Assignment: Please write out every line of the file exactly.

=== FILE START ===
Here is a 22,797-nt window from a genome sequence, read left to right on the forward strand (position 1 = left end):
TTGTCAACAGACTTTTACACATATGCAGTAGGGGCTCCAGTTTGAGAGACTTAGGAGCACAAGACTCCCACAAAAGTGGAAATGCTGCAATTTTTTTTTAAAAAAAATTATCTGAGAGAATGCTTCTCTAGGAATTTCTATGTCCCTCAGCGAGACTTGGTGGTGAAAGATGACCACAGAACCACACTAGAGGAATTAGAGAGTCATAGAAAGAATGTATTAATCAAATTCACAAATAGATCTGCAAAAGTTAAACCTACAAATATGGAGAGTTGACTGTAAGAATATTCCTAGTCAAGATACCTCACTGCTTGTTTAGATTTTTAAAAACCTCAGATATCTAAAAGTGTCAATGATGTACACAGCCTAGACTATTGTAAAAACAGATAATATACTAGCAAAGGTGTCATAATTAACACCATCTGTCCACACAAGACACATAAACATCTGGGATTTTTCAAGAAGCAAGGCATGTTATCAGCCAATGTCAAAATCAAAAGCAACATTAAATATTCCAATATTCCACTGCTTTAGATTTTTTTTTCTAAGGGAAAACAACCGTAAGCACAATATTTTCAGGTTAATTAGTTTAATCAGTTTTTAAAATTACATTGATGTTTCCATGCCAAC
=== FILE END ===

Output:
Here is a 22,797-nt window from a genome sequence, read left to right on the forward strand (position 1 = left end):
TTGTCAACAGACTTTTACACATATGCAGTAGGGGCTCCAGTTTGAGAGACTTAGGAGCACAAGACTCCCACAAAAGTGGAAATGCTGCAATTTTTTTTTAAAAAAAATTATCTGAGAGAATGCTTCTCTAGGAATTTCTATGTCCCTCAGCGAGACTTGGTGGTGAAAGATGACCACAGAACCACACTAGAGGAATTAGAGAGTCATAGAAAGAATGTATTAATCAAATTCACAAATAGATCTGCAAAAGTTAAACCTACAAATATGGAGAGTTGACTGTAAGAATATTCCTAGTCAAGATACCTCACTGCTTGTTTAGATTTTTAAAAACCTCAGATATCTAAAAGTGTCAATGATGTACACAGCCTAGACTATTGTAAAAACAGATAATATACTAGCAAAGGTGTCATAATTAACACCATCTGTCCACACAAGACACATAAACATCTGGGATTTTTCAAGAAGCAAGGCATGTTATCAGCCAATGTCAAAATCAAAAGCAACATTAAATATTCCAATATTCCACTGCTTTAGATTTTTTTTTCTAAGGGAAAACAACCGTAAGCACAATATTTTCAGGTTAATTAGTTTAATCAGTTTTTAAAATTACATTGATGTTTCCATGCCAAC